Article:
In relation to the question of race, Wyndham Lewis is frequently seen as one of the triumvirate of antisemitic Anglo-American modernists alongside Pound and Eliot. Indeed these three figures provide a fascinating series of case studies. Their political-theoretical allegiances contrast in important ways, but as a group they still participate in a matrix of right-wing thought which was for them emergent in the 1920s and 1930s, but which for the present-day observer acquires the part-illusory constitution of an objectively completed process. The mechanisms of professional and other investment in these three authorships through previous decades have always made fraught the examination of race as an issue within individual oeuvres and across the fields of association in which these authorships are involved. Some methodological clarification might eventually lay the foundation for some conceptual remodelling which will move beyond and behind the heavily foregrounded topic of antisemitism to view more broadly the negotiation of concepts of race and nation against a background of internationalist idealism, a central mark of modernism in the interwar period.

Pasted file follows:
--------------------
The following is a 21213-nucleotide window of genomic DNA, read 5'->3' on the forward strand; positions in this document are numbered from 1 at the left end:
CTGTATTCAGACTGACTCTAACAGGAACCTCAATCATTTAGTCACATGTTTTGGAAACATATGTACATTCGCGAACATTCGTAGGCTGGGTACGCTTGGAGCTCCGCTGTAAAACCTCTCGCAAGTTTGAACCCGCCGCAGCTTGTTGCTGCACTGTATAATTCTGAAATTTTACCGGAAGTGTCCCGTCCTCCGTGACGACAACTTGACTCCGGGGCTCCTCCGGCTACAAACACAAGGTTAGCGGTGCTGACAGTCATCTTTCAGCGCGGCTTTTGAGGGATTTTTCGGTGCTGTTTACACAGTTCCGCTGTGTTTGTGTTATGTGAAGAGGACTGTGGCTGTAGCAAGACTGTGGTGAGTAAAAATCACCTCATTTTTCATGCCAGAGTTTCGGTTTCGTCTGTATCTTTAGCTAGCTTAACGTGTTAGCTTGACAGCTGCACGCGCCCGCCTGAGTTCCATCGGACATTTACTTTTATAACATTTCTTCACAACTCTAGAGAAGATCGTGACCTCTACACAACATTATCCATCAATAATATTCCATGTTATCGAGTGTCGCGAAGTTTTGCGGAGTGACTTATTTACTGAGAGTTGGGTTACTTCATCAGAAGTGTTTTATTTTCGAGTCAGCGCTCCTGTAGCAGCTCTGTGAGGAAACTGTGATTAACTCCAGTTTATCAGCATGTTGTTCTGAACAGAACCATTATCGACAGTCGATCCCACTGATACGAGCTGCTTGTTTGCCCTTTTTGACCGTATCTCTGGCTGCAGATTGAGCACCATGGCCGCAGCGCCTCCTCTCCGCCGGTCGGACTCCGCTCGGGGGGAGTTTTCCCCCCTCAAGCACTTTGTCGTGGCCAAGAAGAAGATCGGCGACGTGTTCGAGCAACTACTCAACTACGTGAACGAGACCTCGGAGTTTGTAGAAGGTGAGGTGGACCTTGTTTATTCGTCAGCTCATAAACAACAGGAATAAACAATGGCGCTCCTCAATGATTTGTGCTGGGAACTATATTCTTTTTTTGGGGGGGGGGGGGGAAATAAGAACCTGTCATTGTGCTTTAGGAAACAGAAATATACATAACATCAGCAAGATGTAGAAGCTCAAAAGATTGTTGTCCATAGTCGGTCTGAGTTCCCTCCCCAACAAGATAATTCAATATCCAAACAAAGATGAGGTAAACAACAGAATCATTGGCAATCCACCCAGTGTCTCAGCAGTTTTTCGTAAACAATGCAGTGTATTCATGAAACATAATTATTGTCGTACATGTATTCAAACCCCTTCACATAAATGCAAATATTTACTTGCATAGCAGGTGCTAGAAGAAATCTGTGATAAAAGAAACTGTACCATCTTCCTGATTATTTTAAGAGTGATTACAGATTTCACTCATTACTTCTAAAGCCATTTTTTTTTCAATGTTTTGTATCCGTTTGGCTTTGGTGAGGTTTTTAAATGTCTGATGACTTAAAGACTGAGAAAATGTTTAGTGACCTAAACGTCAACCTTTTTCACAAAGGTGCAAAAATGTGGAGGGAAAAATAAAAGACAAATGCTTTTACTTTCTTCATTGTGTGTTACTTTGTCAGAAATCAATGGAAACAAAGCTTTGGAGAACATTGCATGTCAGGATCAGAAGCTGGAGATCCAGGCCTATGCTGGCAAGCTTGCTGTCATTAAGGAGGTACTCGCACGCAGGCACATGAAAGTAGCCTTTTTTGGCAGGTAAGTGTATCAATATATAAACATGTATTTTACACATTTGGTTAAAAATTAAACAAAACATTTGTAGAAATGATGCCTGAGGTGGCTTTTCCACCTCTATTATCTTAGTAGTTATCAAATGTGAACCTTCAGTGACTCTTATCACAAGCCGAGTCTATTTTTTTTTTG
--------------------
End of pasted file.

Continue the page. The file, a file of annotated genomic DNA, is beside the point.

Before commenting on the different modalities in which antisemitism appears in the work of each of these authors, it is necessary briefly to make suggestions regarding the construction of antisemitism. First, it might be said that antisemitism so-called cannot readily be construed as racism according to the nineteenth-century concept of scientific racism which in general supplies the model for the construction of racism as an object by administrative authorities in our own time.
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